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When you think of perimenopause—the years leading to menopause—you may think of the physical symptoms: hot flashes, night sweats, and the eventual end of periods. But many people also experience mood symptoms during this time.

As an ob-gyn and psychiatrist, I wish everyone understood how perimenopause can affect mental health. Here are the top facts you should know.

Causes and Types of Mood Changes

Mental health changes can have many causes.

The hormone changes that affect your periods during perimenopause can affect your emotions too. Also, physical menopausal symptoms can lead to stress and fatigue, intensifying emotions.

On top of that, your 40s and 50s are a time when life’s pressures can be greatest. Many people in this age group are managing demanding jobs, raising younger children or sending older children off to college, and caring for aging parents. All of this stress can add to mental health challenges.

Mood changes can feel like PMS.

About 4 in 10 women have mood symptoms during perimenopause that are similar to PMS, or premenstrual syndrome. You might feel irritable, have low energy, feel tearful and moody, or have a hard time concentrating.

Unlike PMS, these symptoms may come at times unrelated to your menstrual cycle. Symptoms may occur for years with no pattern. This type of mood change is known as perimenopausal mood instability.

Depression is common during perimenopause.

Most studies agree that the risk of depression increases during the menopause transition. Symptoms of depression include crying a lot, feeling hopeless or worthless, feeling numb, and losing interest in your normal activities.

You may have anxiety too.

There are few studies about anxiety and perimenopause, but some women report symptoms of anxiety during this time. Anxiety involves constant worrying that gets in the way of your day-to-day life. You may feel muscle tension, sweating, or nausea. Both depression and anxiety can make it hard to concentrate, sleep, and take care of yourself.

Finding Help

Treatment options are available.

Talk with your ob-gyn about how you are feeling. They can help determine if your symptoms are a sign of a mental health condition and refer you to a psychiatrist.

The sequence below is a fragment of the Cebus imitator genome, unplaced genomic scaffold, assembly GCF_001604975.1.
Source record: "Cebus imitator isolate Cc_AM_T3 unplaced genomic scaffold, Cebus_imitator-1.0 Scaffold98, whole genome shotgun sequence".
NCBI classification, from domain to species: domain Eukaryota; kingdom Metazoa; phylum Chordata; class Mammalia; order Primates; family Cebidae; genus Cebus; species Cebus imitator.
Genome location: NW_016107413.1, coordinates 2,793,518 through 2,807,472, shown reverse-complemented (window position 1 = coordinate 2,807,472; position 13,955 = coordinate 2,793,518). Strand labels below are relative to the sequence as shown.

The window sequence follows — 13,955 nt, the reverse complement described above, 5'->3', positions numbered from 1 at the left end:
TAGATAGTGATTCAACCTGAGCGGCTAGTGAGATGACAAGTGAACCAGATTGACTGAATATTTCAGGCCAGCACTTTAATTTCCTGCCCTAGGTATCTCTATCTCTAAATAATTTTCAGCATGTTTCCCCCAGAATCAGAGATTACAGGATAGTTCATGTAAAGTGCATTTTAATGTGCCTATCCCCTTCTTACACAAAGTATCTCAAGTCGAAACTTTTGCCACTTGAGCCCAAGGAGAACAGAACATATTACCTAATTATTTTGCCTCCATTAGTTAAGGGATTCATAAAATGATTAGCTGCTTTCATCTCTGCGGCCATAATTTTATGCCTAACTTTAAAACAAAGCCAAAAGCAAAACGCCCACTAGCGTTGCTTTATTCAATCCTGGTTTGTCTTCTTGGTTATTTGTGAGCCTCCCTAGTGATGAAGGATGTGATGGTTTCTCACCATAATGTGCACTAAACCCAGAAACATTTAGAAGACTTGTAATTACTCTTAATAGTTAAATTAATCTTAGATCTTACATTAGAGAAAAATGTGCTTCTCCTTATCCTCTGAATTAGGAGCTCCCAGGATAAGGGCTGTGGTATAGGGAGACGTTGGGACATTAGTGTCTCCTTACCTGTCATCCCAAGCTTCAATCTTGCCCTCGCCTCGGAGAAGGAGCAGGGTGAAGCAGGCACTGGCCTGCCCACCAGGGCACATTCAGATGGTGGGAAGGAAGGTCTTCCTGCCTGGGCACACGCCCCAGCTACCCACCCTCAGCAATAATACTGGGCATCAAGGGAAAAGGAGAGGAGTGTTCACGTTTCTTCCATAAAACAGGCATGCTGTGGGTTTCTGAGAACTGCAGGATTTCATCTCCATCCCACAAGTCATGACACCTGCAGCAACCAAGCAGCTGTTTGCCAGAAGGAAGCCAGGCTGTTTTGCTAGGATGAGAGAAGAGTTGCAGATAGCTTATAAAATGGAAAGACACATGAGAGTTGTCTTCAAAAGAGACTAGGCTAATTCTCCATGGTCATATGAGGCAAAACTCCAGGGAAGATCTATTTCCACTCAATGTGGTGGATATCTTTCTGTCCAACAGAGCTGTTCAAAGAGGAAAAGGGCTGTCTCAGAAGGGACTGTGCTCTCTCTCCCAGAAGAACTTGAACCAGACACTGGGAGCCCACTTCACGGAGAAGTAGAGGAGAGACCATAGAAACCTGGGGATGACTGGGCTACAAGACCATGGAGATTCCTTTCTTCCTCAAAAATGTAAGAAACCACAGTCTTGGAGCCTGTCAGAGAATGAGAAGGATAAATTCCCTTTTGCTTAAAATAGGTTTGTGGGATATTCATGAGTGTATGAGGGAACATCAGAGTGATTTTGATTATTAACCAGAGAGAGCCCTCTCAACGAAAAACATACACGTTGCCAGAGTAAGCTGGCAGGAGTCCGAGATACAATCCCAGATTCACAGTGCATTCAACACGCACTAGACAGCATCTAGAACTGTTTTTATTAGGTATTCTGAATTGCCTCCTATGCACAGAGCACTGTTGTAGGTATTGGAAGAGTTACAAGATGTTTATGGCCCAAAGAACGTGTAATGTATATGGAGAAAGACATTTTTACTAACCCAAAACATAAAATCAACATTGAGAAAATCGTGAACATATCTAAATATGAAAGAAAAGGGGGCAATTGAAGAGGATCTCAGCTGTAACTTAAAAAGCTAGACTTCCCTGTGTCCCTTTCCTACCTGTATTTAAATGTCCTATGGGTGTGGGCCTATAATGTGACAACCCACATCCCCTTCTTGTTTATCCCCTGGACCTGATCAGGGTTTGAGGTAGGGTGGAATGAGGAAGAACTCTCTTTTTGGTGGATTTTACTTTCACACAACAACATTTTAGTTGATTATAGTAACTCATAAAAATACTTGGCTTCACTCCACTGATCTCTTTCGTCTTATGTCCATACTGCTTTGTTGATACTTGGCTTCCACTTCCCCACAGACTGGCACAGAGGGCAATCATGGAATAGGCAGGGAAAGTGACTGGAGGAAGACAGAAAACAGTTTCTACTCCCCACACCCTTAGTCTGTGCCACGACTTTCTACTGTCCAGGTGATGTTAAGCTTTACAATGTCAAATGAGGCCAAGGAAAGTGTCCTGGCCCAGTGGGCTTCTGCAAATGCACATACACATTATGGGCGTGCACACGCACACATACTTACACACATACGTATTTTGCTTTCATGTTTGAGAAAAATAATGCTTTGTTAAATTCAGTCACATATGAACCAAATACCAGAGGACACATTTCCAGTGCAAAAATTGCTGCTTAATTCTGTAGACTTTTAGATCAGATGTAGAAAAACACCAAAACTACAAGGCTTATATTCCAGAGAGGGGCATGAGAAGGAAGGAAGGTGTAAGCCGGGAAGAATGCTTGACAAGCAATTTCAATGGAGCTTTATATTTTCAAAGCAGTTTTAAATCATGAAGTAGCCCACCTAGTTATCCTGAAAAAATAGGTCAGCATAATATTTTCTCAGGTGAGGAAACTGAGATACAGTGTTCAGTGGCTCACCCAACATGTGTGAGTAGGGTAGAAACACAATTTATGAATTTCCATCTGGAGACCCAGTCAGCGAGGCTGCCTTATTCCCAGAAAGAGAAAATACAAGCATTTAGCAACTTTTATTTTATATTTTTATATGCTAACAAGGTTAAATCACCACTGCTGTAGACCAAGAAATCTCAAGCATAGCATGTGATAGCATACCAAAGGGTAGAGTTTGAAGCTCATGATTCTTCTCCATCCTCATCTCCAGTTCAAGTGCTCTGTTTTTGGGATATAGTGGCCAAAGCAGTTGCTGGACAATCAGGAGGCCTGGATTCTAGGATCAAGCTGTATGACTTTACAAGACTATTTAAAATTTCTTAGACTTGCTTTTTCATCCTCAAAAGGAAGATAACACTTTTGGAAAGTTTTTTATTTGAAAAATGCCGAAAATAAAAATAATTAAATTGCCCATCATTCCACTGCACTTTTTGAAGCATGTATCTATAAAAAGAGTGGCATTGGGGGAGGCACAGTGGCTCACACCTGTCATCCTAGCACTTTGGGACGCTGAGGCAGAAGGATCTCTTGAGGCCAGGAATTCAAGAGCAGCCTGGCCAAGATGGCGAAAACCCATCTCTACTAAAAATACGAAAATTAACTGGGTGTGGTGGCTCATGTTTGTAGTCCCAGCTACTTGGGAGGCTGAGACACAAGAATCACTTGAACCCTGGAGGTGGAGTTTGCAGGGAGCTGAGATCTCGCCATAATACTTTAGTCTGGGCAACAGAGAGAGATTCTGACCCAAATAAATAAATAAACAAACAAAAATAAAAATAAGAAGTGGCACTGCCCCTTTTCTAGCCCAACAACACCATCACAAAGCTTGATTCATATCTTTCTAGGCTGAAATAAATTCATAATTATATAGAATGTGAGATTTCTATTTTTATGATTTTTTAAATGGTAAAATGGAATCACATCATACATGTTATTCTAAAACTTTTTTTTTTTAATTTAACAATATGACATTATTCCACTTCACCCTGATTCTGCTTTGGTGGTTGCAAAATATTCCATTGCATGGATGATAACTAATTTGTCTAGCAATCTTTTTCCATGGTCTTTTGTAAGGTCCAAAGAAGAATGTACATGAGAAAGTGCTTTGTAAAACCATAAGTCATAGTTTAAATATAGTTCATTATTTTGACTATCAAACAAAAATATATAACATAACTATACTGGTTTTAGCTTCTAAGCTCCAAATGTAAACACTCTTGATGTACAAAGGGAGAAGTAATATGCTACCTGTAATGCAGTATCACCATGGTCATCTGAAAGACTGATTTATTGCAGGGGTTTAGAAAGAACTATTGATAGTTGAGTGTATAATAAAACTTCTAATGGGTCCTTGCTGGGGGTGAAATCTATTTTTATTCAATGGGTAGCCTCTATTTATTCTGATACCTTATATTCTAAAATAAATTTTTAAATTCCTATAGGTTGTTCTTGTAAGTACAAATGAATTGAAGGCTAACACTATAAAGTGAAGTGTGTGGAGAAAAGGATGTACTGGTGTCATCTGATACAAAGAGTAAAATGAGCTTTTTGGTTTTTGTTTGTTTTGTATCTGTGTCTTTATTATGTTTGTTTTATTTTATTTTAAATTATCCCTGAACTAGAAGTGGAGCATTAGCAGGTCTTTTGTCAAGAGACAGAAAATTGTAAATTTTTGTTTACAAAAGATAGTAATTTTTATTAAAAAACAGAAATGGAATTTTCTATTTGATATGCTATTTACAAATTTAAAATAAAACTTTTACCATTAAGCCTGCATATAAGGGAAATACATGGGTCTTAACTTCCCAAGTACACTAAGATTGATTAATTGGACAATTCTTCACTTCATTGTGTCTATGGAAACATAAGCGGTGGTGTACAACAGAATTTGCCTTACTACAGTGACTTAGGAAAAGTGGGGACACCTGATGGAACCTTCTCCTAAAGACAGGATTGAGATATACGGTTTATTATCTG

Before or after menopause, antidepressant medications can help with depressive and anxious symptoms. Medications that provide your body the hormone estrogen may help with depression during perimenopause, too.

Getting better sleep can make a big difference.

If you're getting too little or poor-quality sleep, you may have trouble making decisions, solving problems, controlling your emotions and behavior, and coping with change. Not getting enough sleep has also been linked to depression, risk-taking behavior, and suicide.

Try to create the best environment possible for comfortable sleep:

  • Go to bed and wake up at the same time every day.

  • Avoid your computer, phone, TV, and other screens in the hour before bedtime.

  • Avoid heavy meals close to bedtime.

  • Skip coffee, soda, or tea in the afternoon—caffeine can affect you up to 8 hours after drinking it.

  • Keep your bedroom quiet, cool, and dark. Use a fan if that makes you more comfortable.

Other lifestyle changes can help too.

Other changes found to be helpful with mental health conditions include exercising, limiting caffeine or sugar, and quitting smoking. Anything that reduces stress can help too, such as meditation, yoga, playing music, journal writing, and massage therapy.

Keep your health care team in the loop.

During perimenopause, see your ob-gyn regularly and discuss how you are feeling. Ob-gyns, mental health professionals, and other members of your health care team can help you through this phase of life.

Published: April 2023

Last reviewed: April 2023

Copyright 2023 by the American College of Obstetricians and Gynecologists. All rights reserved. Read copyright and permissions information.

This information is designed as an educational aid for the public. It offers current information and opinions related to women's health. It is not intended as a statement of the standard of care. It does not explain all of the proper treatments or methods of care. It is not a substitute for the advice of a physician. Read ACOG’s complete disclaimer.

About the Author
Dr. Nazanin Silver headshot.
Dr. Nazanin E. Silver

Dr. Silver is an obstetrician–gynecologist and women’s behavioral health psychiatrist. She is a fellow of the American College of Obstetricians and Gynecologists (ACOG) and a former member of ACOG’s Women’s Preventive Services Initiative Multidisciplinary Steering Committee.